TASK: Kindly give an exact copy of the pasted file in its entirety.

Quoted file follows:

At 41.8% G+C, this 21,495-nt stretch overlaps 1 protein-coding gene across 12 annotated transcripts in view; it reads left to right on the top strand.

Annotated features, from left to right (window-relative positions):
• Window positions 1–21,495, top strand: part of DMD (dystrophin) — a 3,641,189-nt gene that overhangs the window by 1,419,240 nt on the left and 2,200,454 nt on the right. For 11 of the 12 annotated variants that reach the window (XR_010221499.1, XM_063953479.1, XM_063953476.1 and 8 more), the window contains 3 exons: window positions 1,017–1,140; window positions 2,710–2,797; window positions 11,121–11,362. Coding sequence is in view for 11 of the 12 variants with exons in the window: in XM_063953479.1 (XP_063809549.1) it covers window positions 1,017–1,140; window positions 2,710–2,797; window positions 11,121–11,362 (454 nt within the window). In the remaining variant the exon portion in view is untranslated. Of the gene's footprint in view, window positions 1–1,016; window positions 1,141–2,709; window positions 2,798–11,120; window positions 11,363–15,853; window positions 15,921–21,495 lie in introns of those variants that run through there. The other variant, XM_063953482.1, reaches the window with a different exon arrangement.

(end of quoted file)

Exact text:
At 41.8% G+C, this 21,495-nt stretch overlaps 1 protein-coding gene across 12 annotated transcripts in view; it reads left to right on the top strand.

Annotated features, from left to right (window-relative positions):
• Window positions 1–21,495, top strand: part of DMD (dystrophin) — a 3,641,189-nt gene that overhangs the window by 1,419,240 nt on the left and 2,200,454 nt on the right. For 11 of the 12 annotated variants that reach the window (XR_010221499.1, XM_063953479.1, XM_063953476.1 and 8 more), the window contains 3 exons: window positions 1,017–1,140; window positions 2,710–2,797; window positions 11,121–11,362. Coding sequence is in view for 11 of the 12 variants with exons in the window: in XM_063953479.1 (XP_063809549.1) it covers window positions 1,017–1,140; window positions 2,710–2,797; window positions 11,121–11,362 (454 nt within the window). In the remaining variant the exon portion in view is untranslated. Of the gene's footprint in view, window positions 1–1,016; window positions 1,141–2,709; window positions 2,798–11,120; window positions 11,363–15,853; window positions 15,921–21,495 lie in introns of those variants that run through there. The other variant, XM_063953482.1, reaches the window with a different exon arrangement.